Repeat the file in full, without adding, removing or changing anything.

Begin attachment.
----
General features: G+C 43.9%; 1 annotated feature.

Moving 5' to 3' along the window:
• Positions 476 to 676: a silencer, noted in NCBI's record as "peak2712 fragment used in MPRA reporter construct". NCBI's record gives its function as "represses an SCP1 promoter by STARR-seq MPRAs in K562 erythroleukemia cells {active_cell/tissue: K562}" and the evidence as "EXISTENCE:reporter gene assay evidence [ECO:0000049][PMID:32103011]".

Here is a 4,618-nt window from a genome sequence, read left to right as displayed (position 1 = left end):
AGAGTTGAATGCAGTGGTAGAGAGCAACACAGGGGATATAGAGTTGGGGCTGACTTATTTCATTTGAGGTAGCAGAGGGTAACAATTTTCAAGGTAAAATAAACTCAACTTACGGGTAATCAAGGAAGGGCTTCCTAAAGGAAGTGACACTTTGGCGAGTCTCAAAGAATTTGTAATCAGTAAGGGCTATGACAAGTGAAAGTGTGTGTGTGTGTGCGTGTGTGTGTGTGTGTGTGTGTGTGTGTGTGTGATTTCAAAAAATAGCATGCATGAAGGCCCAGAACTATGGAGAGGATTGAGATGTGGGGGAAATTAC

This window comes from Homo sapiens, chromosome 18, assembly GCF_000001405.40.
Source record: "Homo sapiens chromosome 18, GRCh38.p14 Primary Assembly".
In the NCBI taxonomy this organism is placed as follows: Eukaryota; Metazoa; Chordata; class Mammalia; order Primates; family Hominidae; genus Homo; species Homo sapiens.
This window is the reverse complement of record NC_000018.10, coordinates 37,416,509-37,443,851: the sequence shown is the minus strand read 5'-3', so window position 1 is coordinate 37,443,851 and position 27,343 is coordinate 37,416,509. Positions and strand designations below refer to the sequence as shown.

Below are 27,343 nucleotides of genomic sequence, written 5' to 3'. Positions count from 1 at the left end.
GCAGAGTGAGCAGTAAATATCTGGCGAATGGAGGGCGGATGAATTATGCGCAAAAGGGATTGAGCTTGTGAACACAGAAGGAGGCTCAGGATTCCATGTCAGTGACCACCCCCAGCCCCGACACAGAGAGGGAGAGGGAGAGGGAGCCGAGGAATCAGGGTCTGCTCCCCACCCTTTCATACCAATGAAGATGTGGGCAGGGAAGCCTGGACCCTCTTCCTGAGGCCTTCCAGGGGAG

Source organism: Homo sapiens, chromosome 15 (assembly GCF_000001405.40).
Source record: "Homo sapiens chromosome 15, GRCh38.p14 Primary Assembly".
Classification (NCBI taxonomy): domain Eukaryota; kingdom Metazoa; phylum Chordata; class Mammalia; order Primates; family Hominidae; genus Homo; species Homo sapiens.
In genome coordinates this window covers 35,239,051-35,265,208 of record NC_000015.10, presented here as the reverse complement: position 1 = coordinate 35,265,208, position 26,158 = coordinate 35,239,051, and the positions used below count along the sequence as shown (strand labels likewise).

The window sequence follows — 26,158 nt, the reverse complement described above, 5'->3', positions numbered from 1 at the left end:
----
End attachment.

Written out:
General features: G+C 43.9%; 1 annotated feature.

Moving 5' to 3' along the window:
• Positions 476 to 676: a silencer, noted in NCBI's record as "peak2712 fragment used in MPRA reporter construct". NCBI's record gives its function as "represses an SCP1 promoter by STARR-seq MPRAs in K562 erythroleukemia cells {active_cell/tissue: K562}" and the evidence as "EXISTENCE:reporter gene assay evidence [ECO:0000049][PMID:32103011]".

Here is a 4,618-nt window from a genome sequence, read left to right as displayed (position 1 = left end):
AGAGTTGAATGCAGTGGTAGAGAGCAACACAGGGGATATAGAGTTGGGGCTGACTTATTTCATTTGAGGTAGCAGAGGGTAACAATTTTCAAGGTAAAATAAACTCAACTTACGGGTAATCAAGGAAGGGCTTCCTAAAGGAAGTGACACTTTGGCGAGTCTCAAAGAATTTGTAATCAGTAAGGGCTATGACAAGTGAAAGTGTGTGTGTGTGTGCGTGTGTGTGTGTGTGTGTGTGTGTGTGTGTGTGATTTCAAAAAATAGCATGCATGAAGGCCCAGAACTATGGAGAGGATTGAGATGTGGGGGAAATTAC

This window comes from Homo sapiens, chromosome 18, assembly GCF_000001405.40.
Source record: "Homo sapiens chromosome 18, GRCh38.p14 Primary Assembly".
In the NCBI taxonomy this organism is placed as follows: Eukaryota; Metazoa; Chordata; class Mammalia; order Primates; family Hominidae; genus Homo; species Homo sapiens.
This window is the reverse complement of record NC_000018.10, coordinates 37,416,509-37,443,851: the sequence shown is the minus strand read 5'-3', so window position 1 is coordinate 37,443,851 and position 27,343 is coordinate 37,416,509. Positions and strand designations below refer to the sequence as shown.

Below are 27,343 nucleotides of genomic sequence, written 5' to 3'. Positions count from 1 at the left end.
GCAGAGTGAGCAGTAAATATCTGGCGAATGGAGGGCGGATGAATTATGCGCAAAAGGGATTGAGCTTGTGAACACAGAAGGAGGCTCAGGATTCCATGTCAGTGACCACCCCCAGCCCCGACACAGAGAGGGAGAGGGAGAGGGAGCCGAGGAATCAGGGTCTGCTCCCCACCCTTTCATACCAATGAAGATGTGGGCAGGGAAGCCTGGACCCTCTTCCTGAGGCCTTCCAGGGGAG

Source organism: Homo sapiens, chromosome 15 (assembly GCF_000001405.40).
Source record: "Homo sapiens chromosome 15, GRCh38.p14 Primary Assembly".
Classification (NCBI taxonomy): domain Eukaryota; kingdom Metazoa; phylum Chordata; class Mammalia; order Primates; family Hominidae; genus Homo; species Homo sapiens.
In genome coordinates this window covers 35,239,051-35,265,208 of record NC_000015.10, presented here as the reverse complement: position 1 = coordinate 35,265,208, position 26,158 = coordinate 35,239,051, and the positions used below count along the sequence as shown (strand labels likewise).

The window sequence follows — 26,158 nt, the reverse complement described above, 5'->3', positions numbered from 1 at the left end: